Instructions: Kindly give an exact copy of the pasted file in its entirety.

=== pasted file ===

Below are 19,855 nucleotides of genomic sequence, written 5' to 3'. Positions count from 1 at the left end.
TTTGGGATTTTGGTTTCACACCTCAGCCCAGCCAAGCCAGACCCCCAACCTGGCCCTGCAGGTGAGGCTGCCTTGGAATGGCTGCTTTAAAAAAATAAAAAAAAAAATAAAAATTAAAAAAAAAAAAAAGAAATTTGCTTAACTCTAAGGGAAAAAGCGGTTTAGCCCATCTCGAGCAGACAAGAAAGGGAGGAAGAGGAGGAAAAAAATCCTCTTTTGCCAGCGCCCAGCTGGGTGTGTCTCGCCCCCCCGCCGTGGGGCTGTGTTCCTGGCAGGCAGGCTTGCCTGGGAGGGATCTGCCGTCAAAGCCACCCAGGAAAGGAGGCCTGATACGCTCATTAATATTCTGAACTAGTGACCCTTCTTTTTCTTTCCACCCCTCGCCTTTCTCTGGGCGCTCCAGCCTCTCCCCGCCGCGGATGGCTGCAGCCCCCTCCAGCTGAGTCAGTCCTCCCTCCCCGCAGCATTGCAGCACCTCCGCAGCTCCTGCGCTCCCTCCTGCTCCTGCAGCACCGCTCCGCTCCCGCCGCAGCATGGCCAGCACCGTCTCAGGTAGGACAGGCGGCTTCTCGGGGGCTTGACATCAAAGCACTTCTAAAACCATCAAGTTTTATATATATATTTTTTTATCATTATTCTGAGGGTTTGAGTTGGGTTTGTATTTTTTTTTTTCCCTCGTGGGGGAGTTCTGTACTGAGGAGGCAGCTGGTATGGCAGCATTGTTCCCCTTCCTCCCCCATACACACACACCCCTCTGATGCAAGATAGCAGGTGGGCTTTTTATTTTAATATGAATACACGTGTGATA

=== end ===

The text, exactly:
Below are 19,855 nucleotides of genomic sequence, written 5' to 3'. Positions count from 1 at the left end.
TTTGGGATTTTGGTTTCACACCTCAGCCCAGCCAAGCCAGACCCCCAACCTGGCCCTGCAGGTGAGGCTGCCTTGGAATGGCTGCTTTAAAAAAATAAAAAAAAAAATAAAAATTAAAAAAAAAAAAAAGAAATTTGCTTAACTCTAAGGGAAAAAGCGGTTTAGCCCATCTCGAGCAGACAAGAAAGGGAGGAAGAGGAGGAAAAAAATCCTCTTTTGCCAGCGCCCAGCTGGGTGTGTCTCGCCCCCCCGCCGTGGGGCTGTGTTCCTGGCAGGCAGGCTTGCCTGGGAGGGATCTGCCGTCAAAGCCACCCAGGAAAGGAGGCCTGATACGCTCATTAATATTCTGAACTAGTGACCCTTCTTTTTCTTTCCACCCCTCGCCTTTCTCTGGGCGCTCCAGCCTCTCCCCGCCGCGGATGGCTGCAGCCCCCTCCAGCTGAGTCAGTCCTCCCTCCCCGCAGCATTGCAGCACCTCCGCAGCTCCTGCGCTCCCTCCTGCTCCTGCAGCACCGCTCCGCTCCCGCCGCAGCATGGCCAGCACCGTCTCAGGTAGGACAGGCGGCTTCTCGGGGGCTTGACATCAAAGCACTTCTAAAACCATCAAGTTTTATATATATATTTTTTTATCATTATTCTGAGGGTTTGAGTTGGGTTTGTATTTTTTTTTTTCCCTCGTGGGGGAGTTCTGTACTGAGGAGGCAGCTGGTATGGCAGCATTGTTCCCCTTCCTCCCCCATACACACACACCCCTCTGATGCAAGATAGCAGGTGGGCTTTTTATTTTAATATGAATACACGTGTGATA